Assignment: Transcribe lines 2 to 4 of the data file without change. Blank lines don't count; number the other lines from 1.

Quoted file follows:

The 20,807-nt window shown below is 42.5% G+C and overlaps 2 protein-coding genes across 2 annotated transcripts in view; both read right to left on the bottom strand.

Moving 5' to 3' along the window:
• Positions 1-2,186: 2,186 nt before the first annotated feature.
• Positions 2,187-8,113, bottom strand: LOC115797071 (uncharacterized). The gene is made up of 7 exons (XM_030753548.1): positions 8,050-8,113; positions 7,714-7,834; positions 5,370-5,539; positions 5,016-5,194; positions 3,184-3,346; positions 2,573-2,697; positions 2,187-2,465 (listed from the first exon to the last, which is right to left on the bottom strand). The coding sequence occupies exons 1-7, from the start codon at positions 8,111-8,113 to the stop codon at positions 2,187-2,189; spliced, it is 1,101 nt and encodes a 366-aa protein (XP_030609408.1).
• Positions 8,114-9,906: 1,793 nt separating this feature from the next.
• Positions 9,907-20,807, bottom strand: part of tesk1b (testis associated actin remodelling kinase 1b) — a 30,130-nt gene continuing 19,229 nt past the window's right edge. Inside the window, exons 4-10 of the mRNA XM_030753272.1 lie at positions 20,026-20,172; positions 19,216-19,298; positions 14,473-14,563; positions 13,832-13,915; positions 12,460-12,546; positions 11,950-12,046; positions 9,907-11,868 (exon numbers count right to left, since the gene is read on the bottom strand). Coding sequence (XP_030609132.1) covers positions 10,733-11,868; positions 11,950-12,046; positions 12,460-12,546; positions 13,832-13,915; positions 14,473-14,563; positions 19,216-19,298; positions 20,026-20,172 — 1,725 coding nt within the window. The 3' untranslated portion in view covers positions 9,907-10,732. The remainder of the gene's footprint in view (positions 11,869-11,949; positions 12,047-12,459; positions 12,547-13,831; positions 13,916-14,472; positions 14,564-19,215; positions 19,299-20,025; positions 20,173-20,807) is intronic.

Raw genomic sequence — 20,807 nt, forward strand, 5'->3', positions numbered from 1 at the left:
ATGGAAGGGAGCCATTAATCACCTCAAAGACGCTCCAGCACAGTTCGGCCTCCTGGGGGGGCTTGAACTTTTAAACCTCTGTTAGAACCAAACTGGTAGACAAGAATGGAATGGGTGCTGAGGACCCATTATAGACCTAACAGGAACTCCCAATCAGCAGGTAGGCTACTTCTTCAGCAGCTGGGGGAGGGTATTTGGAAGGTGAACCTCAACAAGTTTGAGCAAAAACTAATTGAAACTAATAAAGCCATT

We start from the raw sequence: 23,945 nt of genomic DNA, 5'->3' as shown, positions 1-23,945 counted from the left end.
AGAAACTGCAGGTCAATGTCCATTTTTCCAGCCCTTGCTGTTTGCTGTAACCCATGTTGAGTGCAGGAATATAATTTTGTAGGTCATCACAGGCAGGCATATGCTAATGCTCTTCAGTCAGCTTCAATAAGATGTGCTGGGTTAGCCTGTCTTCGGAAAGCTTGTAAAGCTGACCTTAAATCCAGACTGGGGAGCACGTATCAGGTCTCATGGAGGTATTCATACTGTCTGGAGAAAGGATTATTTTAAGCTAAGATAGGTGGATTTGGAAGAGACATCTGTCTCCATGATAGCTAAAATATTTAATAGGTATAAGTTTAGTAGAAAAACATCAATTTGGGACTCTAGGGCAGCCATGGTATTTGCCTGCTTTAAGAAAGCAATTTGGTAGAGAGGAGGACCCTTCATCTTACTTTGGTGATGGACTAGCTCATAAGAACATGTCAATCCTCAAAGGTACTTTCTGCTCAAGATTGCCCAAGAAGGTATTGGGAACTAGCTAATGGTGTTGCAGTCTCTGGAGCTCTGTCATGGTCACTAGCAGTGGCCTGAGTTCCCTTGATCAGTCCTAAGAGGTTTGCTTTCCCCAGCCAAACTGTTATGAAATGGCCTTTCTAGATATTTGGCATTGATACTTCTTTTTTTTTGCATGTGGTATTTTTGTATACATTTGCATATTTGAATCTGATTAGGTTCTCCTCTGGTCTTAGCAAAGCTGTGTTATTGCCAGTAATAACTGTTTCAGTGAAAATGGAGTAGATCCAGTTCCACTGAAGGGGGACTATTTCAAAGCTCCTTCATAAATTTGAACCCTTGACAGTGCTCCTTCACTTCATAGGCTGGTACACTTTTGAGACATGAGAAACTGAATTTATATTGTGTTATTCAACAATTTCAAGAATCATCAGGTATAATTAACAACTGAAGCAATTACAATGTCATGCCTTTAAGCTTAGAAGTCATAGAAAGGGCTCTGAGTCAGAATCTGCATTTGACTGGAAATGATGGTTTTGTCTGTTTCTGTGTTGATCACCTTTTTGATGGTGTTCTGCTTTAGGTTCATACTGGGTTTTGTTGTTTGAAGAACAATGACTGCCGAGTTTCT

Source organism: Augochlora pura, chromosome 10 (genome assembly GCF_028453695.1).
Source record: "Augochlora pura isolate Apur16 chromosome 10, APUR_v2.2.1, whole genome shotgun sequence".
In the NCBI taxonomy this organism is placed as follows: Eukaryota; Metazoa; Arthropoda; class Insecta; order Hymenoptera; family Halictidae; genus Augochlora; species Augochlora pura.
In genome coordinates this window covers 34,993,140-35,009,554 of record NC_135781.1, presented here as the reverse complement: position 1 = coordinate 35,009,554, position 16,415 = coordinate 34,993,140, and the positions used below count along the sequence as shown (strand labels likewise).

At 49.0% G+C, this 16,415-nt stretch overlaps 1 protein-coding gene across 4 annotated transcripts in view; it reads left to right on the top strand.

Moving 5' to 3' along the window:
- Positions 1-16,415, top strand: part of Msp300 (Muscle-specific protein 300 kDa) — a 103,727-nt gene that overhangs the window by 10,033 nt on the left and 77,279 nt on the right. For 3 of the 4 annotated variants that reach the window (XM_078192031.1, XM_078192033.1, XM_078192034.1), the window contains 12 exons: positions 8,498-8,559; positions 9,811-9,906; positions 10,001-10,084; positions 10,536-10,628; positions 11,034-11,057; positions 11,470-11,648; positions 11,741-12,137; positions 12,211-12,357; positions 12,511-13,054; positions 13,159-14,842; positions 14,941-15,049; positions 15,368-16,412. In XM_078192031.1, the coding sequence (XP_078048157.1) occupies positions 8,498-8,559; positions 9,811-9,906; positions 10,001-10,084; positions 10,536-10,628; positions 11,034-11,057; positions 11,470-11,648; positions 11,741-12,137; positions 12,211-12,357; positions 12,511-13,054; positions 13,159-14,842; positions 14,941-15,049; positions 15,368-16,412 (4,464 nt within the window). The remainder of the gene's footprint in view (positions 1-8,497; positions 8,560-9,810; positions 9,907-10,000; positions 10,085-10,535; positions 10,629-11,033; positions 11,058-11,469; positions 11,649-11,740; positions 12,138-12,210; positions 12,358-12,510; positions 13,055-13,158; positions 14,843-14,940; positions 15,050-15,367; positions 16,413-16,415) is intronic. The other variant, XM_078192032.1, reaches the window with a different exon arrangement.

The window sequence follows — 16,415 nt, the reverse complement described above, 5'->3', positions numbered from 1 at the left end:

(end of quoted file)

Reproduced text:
Moving 5' to 3' along the window:
• Positions 1-2,186: 2,186 nt before the first annotated feature.
• Positions 2,187-8,113, bottom strand: LOC115797071 (uncharacterized). The gene is made up of 7 exons (XM_030753548.1): positions 8,050-8,113; positions 7,714-7,834; positions 5,370-5,539; positions 5,016-5,194; positions 3,184-3,346; positions 2,573-2,697; positions 2,187-2,465 (listed from the first exon to the last, which is right to left on the bottom strand). The coding sequence occupies exons 1-7, from the start codon at positions 8,111-8,113 to the stop codon at positions 2,187-2,189; spliced, it is 1,101 nt and encodes a 366-aa protein (XP_030609408.1).